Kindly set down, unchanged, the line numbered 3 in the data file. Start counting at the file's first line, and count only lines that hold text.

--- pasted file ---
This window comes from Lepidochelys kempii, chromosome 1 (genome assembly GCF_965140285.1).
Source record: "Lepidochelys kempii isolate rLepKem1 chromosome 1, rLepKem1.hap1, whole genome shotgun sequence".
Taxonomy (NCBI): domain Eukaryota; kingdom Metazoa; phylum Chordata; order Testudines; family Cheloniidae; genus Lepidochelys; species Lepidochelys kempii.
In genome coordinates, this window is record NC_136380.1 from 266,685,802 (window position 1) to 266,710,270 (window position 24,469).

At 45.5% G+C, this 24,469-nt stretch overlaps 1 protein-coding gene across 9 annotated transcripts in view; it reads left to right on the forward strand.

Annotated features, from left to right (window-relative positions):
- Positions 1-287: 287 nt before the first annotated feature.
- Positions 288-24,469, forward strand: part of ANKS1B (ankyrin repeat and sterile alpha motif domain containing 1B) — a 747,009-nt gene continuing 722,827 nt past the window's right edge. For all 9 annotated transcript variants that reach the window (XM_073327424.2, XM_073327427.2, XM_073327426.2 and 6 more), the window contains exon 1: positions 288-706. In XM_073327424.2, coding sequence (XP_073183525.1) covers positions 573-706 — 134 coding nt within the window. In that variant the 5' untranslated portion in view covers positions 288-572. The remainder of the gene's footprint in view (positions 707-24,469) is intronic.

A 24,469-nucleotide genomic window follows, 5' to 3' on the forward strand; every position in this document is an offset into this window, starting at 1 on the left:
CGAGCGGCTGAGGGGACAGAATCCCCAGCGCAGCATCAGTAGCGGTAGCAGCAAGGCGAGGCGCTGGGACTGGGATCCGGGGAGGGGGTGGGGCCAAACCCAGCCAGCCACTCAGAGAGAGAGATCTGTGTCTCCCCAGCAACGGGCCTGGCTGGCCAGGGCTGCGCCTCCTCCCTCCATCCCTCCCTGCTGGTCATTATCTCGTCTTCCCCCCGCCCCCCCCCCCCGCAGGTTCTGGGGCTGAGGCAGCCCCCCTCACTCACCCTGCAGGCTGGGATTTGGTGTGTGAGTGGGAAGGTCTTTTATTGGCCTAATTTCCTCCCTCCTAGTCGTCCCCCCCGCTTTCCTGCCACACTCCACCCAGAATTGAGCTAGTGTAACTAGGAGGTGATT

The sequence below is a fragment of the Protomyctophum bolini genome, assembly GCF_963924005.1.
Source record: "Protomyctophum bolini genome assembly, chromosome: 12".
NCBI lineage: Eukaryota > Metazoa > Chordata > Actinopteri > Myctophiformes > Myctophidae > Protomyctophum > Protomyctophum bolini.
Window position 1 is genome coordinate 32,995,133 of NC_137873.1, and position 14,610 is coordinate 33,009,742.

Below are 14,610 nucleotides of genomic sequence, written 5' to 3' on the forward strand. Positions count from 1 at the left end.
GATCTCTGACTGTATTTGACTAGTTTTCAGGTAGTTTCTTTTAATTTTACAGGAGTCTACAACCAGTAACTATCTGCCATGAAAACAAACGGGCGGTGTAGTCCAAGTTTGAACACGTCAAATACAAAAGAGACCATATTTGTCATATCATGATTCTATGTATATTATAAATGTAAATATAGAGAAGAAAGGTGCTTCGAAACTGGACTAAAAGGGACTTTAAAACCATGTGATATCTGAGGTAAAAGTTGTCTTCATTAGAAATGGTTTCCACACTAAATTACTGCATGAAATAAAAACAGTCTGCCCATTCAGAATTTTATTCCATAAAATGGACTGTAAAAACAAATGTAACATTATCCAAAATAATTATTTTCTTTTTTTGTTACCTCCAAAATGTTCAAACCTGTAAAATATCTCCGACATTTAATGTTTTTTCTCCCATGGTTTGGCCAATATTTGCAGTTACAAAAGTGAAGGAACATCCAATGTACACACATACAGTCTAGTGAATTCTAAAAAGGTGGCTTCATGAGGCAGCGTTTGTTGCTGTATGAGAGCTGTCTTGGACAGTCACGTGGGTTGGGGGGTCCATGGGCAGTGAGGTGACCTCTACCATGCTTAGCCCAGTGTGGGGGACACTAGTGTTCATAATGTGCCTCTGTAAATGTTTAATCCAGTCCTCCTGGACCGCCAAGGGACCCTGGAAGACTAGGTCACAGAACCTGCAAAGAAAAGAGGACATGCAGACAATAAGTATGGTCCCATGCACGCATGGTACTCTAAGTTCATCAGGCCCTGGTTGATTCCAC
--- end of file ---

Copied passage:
Taxonomy (NCBI): domain Eukaryota; kingdom Metazoa; phylum Chordata; order Testudines; family Cheloniidae; genus Lepidochelys; species Lepidochelys kempii.